Connie grinds the winch, easing us off the rocks
 
   
"Gimme the camera." I took some pictures while a fellow sailor in a dinghy came by to help.  "I've got a 15 horsepower motor.  Want me to try to pull her off?", he said.  Since we had a rising tide and a good anchor to windward it was only a matter of time til she came off on her own.  There was no need to scrape any more fiberglass.

Sooner that we thought, the anchor rode went a little slack and we cranked her off the reef and towards the wind.  The decks became level. Our blood pressure dropped, and our eyes popped back into our heads.  While Connie drove the boat, I hauled in the rode, chain, and anchor by hand.  She circled the boat around and we took our second attempt to enter the bay, this time even slower and more to port.  I stayed down below with the GPS.  "A little to port.  A little more.  That's good. Now to starboard."  Up top Connie announced, "12 feet, 20 feet, 25 feet."  We were through.

The big Danforth anchor
     
After a shock like that, much like getting thrown off a horse, they say you should get right back in the saddle.  So I got the bait into the crab trap and we found a nice spot in 65 feet of water, not 50 yards west of that evil entrance rock.  The trap went down and off we went to the anchorage to find a nice flat spot in 35 feet.  Anchor down, engine off, don't you know we decided to have cocktails even though it was only 4:30 in the afternoon?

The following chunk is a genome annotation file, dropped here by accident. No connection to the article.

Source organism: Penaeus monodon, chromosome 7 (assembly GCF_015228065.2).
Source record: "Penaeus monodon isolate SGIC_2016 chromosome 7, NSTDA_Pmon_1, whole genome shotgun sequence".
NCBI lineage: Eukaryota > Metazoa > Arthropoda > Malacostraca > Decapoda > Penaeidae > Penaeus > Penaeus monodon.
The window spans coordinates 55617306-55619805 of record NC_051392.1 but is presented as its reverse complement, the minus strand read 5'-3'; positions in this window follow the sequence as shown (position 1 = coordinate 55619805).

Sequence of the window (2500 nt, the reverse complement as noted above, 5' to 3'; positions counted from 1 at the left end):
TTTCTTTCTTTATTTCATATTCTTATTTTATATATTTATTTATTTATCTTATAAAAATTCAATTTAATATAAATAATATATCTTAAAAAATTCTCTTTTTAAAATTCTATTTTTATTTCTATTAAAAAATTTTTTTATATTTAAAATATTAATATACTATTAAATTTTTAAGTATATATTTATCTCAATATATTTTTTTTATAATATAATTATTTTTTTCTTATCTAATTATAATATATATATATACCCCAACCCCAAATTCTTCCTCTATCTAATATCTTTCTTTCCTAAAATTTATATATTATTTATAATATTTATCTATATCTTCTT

Lessons learned:  When transiting a tight entrance or any place with hazards keep your eyes on the GPS and paper charts.  Use the zoom on the GPS.  Don't let other things distract you at these times.  The crab trap can wait.  I like having the chart plotter at the navigation station down below but if I'm going to have it there then we should mount a second unit right there at the helm.  If we'd had that, I am sure that Connie would have seen that little X and would have stopped the boat in time.

What we did right:  We were going pretty slow.  Connie had her in neutral as soon as the depth got shallow.  We didn't panic but checked the bilge and the rudder right away. We took soundings and quickly deployed a stern anchor to kedge her off. 

What the heck?


 

Wednesday, August 2, 2017

Phillips Arm to Owen Bay

Dent Rapids
The internet at the Stuart Island Community Dock was not working so well so I didn't post my blog that day. Now we are up north, there is no easy internet and no phone service so I'll have to release whatever blog entries that have piled up once we get to Cortez Island and civilization.  At Stuart Island Connie walked to Eagle Lake and, sure enough, saw dozens of eagles.  I found reading material at the "Take a book, leave a book" library and offloaded some of my old stuff.